California Takes A Big Step in Plastic Reduction

California lawmakers have voted to ban single-use plastic bags at check-out counters in supermarkets. Retailers will still be offered paper bags but these will cost a nickel each. This welcome news is one of far reaching environmental significance when you consider the statistics. California alone uses 19 million plastic bags a year and the state spends $25 million annually to collect and bury them. San Francisco was the first city in the country to ban plastic bags in 2007. Now the whole state is gearing up for life without the ubiquitous carry bag which has become the symbol for our culture of convenience at the cost of something much greater.

With new support from the state’s grocery store lobby which wants a uniform statewide policy the ban in California is being introduced. This multiplicity of local laws prompted the California Grocers’ Association, which counts retailers like Safeway, Trader Joe’s, Costco, Whole Foods and 7-Eleven among its members to support the bill for a total ban.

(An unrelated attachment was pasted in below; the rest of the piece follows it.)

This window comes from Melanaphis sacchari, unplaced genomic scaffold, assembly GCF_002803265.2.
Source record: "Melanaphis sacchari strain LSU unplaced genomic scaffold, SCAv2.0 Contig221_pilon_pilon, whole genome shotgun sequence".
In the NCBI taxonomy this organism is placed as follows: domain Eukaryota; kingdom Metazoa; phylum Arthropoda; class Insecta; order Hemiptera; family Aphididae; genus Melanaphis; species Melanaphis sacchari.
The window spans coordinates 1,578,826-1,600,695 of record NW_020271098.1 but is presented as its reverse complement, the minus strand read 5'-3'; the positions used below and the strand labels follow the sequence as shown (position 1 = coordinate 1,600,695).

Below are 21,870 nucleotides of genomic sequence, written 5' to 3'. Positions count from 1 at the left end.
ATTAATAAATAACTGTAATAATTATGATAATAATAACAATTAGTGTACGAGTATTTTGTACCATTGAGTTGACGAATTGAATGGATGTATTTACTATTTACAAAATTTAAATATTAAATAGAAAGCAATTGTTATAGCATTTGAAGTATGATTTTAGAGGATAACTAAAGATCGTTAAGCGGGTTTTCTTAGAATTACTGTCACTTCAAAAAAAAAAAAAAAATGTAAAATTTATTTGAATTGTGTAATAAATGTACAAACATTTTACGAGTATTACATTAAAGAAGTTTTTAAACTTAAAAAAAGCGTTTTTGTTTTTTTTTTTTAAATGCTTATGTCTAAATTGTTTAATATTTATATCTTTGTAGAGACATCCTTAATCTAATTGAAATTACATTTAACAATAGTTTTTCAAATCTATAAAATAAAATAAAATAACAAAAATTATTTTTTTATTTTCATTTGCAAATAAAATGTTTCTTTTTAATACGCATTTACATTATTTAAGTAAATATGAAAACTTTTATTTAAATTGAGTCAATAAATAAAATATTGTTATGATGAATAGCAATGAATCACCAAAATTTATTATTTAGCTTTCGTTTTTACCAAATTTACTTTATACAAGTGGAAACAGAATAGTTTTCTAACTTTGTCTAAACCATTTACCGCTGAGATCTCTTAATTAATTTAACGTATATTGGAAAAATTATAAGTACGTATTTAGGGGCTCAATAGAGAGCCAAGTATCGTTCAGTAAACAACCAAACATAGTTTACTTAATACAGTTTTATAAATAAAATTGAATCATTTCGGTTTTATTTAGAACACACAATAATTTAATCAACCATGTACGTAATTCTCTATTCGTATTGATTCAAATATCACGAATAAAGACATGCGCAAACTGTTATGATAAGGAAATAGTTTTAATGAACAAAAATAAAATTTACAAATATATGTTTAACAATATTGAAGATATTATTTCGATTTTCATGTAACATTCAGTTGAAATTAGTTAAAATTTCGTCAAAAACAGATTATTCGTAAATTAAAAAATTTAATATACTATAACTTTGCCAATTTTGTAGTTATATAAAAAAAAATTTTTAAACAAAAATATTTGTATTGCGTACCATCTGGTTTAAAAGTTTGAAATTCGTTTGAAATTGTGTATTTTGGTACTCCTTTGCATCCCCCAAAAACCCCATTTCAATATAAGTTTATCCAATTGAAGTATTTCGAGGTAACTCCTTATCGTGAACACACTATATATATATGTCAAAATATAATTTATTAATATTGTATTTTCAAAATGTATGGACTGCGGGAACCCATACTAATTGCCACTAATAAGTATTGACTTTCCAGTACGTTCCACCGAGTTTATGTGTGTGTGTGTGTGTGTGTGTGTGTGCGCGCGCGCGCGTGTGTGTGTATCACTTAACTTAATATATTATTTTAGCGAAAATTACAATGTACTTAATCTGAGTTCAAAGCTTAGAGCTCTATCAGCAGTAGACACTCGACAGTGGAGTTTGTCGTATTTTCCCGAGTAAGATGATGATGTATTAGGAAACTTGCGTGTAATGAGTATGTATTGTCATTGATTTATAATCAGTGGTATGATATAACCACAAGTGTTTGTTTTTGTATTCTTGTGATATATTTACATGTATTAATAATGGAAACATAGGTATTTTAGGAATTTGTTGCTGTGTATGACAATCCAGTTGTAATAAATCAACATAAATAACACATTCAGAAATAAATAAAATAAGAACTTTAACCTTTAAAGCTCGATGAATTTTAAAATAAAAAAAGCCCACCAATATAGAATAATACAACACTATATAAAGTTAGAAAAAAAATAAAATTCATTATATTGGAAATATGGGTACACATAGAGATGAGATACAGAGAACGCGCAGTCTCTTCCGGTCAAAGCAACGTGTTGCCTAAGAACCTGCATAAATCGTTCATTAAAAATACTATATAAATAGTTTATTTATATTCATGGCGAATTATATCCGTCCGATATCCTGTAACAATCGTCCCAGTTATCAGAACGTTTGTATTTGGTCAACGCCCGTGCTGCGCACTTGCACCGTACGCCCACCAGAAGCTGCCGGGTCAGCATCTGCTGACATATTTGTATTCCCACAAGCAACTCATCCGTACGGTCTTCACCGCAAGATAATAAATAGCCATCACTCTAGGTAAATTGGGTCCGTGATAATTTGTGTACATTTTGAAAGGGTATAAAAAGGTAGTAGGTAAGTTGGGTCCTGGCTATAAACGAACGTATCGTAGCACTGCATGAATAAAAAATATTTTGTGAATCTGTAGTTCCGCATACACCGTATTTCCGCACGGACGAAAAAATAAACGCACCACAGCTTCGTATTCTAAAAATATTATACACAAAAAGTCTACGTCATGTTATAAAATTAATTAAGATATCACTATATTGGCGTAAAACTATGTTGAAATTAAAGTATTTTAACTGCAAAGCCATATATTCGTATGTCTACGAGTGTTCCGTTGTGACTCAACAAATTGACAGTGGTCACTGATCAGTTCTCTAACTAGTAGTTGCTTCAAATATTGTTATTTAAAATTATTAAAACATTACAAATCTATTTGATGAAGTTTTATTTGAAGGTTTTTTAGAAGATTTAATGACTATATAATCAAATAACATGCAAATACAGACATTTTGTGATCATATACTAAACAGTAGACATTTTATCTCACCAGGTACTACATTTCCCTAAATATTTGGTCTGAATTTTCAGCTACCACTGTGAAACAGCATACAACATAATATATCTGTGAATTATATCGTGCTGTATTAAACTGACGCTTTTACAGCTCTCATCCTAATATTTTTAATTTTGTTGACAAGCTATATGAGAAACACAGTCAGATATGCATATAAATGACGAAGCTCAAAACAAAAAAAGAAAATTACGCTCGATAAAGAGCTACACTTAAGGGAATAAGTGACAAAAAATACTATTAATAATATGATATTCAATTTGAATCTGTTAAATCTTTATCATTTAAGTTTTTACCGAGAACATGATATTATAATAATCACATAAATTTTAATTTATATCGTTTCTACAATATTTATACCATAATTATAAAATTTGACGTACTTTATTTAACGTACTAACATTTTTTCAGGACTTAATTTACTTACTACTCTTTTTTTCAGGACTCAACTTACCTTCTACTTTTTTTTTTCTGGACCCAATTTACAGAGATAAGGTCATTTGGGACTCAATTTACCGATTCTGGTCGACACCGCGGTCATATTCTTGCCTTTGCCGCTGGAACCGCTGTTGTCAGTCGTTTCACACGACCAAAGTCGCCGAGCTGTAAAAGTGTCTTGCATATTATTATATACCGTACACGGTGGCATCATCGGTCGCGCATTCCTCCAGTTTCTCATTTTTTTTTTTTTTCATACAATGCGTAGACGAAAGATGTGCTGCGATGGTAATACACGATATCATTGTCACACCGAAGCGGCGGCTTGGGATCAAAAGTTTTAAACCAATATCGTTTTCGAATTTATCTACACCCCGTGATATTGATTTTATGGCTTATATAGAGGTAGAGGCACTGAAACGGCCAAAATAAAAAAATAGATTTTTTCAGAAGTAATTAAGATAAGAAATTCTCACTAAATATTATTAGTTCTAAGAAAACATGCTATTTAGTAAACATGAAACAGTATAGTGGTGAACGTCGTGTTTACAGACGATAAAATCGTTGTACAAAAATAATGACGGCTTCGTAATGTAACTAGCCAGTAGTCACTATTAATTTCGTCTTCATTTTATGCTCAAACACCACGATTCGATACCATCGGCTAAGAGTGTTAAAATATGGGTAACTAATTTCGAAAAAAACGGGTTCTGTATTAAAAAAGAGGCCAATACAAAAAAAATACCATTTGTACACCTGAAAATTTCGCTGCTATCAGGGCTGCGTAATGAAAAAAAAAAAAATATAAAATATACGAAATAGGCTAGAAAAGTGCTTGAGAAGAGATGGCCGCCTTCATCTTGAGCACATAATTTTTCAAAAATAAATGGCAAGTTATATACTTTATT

plastic bags used

This is a great step for positive CSR and it is one of those actions where the impact of a collective effort can be measured. Consider the following facts:

  • Plastic bags are made of polyethylene which is a petroleum product
  • Production contributes to air pollution and energy consumption
  • Four to five trillion plastic bags are manufactured each year
  • Only 1% of the plastic bags are recycled
  • 60,000 plastic bags are used in the US every five seconds
  • It takes 1000 years for polyethylene bags to break down and this leaches toxic substances that enter the food chain
  • Approximately 1 billion seabirds and mammals die per year by ingesting plastic bags
  • Plastic bags are often mistaken as food by marine mammals and 100,000 marine mammals die a painful death as the plastic wraps around their intestines or they choke to death
  • Plastic bag choke landfills
  • Plastic bags are carried by the wind into forests, ponds, rivers, and lakes

Plastic bags are the single largest urban impact on the environment. This is the reason why the UN is also proposing a global plastic bag ban - the result would be monumental. China and Bangladesh have already imposed a nation-wide ban and have seen significant environmental impacts. There is no reason why California shouldn't see the same change.

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